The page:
LOOKING OVER THE HILL – BATTLESPACE LOOKS AT BATTLEFIELD UAVs
By Julian Nettlefold, Editor BATTLESPACE
‘The whole art of war consists in getting at what is on the other side of the hill,’
The Duke of Wellington
For Centuries commanders on the battlefield have struggled with one key feature of warfare, what is going on on the other side of the hill.
The use of runners and forward recce troops was used to great effect for centuries and the arrival of the horse on the battlefield gave these troops more mobility and greater speed to send back information to Headquarters. The poignant last scene of the film Gallipoli where the hero had to run back, fruitlessly, to Headquarters to warn of the impending slaughter of his friends shows how little these tactics had changed up to World War I. Field Marshall Montgomery was one of the first modern day Commanders to understand the need for battlefield information and he brought in many changes, one of the most important being the ability for the commander to move around near the front line with a mobile HQ, unlike Word War I where the Headquarters were usually miles behind the front line in buildings with little or no movement of Commanders to the front line, thus any changes to the battles took hours or even days to get back to HQ. The arrival of the field telephone was an advance but the circuits were usually destroyed within seconds of any attack whilst carrier pigeons played a major role in many wars. Rommell was one of the architects with Heinz Guderian of the Blitzkrieg mobile warfare tactics which required the commander to be mobile to keep up with his fast moving troops, he refined this tactic in the Western Desert. As well as his mobile HQ, Monty also realised the great advantage in using combined operations and used his Desert Air Force as forward eyes for his troops and based their HQ near his for faster results. In World War I the main thrust of development of the aircraft on the battlefield was for forward artillery observation, but these machines were very vulnerable to ground fire and attack like their balloon counterparts. Monty also had his team of young officers acting as scouts between forward positions and HQ who reported each night as to any new developments. Later in the Second World War radio developments allowed Forward Air Observer who could guide air and artillery bombardments from forward, but vulnerable positions. These tactics were refined by the development of advanced ground-to-air radios developed by Harris and Hughes which allowed these observers to call in fire directly to a target. The Army has used its own ‘Recce Platoons’ for many years using the speed and protection of light tanks.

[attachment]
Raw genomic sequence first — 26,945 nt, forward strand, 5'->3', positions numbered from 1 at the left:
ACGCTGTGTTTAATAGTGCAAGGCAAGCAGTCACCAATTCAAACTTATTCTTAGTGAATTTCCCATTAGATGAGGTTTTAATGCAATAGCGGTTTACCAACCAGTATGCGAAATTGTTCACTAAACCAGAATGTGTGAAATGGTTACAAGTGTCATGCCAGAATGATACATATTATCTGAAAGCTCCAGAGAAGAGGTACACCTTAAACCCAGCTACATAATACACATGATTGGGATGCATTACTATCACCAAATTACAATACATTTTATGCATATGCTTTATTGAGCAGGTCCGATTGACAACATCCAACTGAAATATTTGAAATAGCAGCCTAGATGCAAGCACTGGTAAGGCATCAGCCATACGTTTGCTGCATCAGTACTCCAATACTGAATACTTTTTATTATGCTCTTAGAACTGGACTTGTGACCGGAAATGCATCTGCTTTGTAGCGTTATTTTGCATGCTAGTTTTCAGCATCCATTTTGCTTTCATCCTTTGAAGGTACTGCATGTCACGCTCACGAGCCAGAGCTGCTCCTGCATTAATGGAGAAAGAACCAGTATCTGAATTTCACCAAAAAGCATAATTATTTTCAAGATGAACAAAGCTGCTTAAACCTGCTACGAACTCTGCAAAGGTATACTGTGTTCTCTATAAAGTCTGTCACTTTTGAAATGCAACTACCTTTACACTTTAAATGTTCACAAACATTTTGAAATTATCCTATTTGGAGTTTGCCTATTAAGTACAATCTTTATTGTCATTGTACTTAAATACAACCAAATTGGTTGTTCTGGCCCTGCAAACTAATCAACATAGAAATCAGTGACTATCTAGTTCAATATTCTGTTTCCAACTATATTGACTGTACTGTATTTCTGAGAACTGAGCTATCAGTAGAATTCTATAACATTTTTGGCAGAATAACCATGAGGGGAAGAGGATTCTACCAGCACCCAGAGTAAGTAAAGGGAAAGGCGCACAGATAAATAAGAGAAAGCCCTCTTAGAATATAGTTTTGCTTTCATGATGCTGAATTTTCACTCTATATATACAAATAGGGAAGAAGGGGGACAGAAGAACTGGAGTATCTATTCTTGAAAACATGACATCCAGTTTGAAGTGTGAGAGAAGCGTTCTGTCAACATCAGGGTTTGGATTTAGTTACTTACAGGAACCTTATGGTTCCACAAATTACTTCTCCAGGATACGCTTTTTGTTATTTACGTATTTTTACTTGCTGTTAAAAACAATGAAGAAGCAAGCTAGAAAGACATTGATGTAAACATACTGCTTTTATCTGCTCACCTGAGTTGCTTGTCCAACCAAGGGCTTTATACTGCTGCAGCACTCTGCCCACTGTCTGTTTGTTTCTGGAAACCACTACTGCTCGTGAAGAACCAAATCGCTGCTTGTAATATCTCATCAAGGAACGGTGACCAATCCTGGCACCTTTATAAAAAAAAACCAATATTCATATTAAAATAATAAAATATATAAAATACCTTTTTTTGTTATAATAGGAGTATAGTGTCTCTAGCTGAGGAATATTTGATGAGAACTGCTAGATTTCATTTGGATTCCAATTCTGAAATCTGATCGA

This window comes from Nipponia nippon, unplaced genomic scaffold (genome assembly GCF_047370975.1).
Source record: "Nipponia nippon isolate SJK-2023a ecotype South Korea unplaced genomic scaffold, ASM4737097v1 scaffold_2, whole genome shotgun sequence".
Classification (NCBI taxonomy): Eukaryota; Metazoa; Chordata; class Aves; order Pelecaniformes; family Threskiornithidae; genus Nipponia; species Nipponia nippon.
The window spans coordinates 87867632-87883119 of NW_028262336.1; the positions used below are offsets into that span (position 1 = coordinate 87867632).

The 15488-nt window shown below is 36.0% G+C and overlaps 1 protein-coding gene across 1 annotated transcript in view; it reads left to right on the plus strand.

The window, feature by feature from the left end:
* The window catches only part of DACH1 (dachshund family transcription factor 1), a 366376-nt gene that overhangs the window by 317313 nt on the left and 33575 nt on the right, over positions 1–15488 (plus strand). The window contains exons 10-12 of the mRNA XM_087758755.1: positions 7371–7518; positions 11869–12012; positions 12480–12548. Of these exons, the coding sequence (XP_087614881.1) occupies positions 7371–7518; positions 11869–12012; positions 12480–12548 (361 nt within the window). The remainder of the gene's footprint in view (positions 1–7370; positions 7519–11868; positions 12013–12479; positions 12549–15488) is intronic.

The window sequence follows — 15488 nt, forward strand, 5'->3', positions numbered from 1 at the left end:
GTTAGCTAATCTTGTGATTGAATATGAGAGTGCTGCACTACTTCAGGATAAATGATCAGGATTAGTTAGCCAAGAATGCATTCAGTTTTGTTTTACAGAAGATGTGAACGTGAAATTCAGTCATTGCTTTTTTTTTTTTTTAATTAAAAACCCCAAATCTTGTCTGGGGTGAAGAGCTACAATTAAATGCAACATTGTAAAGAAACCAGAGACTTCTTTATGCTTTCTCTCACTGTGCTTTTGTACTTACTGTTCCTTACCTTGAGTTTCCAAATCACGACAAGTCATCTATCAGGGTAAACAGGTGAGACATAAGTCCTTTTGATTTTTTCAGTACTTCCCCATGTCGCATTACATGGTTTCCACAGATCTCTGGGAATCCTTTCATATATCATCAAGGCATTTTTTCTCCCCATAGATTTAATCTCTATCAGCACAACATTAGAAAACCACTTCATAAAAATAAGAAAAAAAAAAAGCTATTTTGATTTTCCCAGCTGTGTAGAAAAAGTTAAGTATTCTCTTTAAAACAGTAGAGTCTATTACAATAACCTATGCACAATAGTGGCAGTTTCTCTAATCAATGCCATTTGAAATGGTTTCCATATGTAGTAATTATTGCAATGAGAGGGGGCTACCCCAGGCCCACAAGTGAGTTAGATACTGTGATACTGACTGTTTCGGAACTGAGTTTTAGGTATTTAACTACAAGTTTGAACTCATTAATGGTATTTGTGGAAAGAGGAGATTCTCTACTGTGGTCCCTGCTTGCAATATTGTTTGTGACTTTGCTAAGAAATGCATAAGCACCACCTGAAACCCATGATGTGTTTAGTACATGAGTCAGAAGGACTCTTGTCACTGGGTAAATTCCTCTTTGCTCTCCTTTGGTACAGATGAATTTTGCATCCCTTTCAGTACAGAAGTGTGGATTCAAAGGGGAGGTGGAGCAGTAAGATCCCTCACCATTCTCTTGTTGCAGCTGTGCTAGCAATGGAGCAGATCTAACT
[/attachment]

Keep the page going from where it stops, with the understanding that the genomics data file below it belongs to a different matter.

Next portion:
In ‘A Short History of UAVs ’ By Jim Garamone, American Forces Press Service, he describes the development of the UAV on the battlefield.
During the American Civil War, both sides tried to use rudimentary unmanned aerial vehicles. According to Dyke Weatherington, deputy of the Defense UAV Office, Union and Confederate forces launched balloons loaded with explosive devices. The idea, he said, was for the balloons to come down inside a supply or ammunition depot and explode. “It wasn’t terribly effective,” he said during an interview.
The Japanese tried a similar ploy late in World War II. They launched balloon bombs laden with incendiary and other explosives. The theory was high-altitude winds would carry the balloons over the United States, where the bombs would start forest fires and cause panic and mayhem. The Japanese weren’t able to gauge their success and so called it a flop and quit after about a month.
The United States also tried a type of UAV during World War II called Operation Aphrodite. “There were some rudimentary attempts to use manned aircraft in an unmanned role. The limitation there was, we didn’t have the technology to launch these systems on their own and control them,” Weatherington said.
Allied forces used the modified manned ai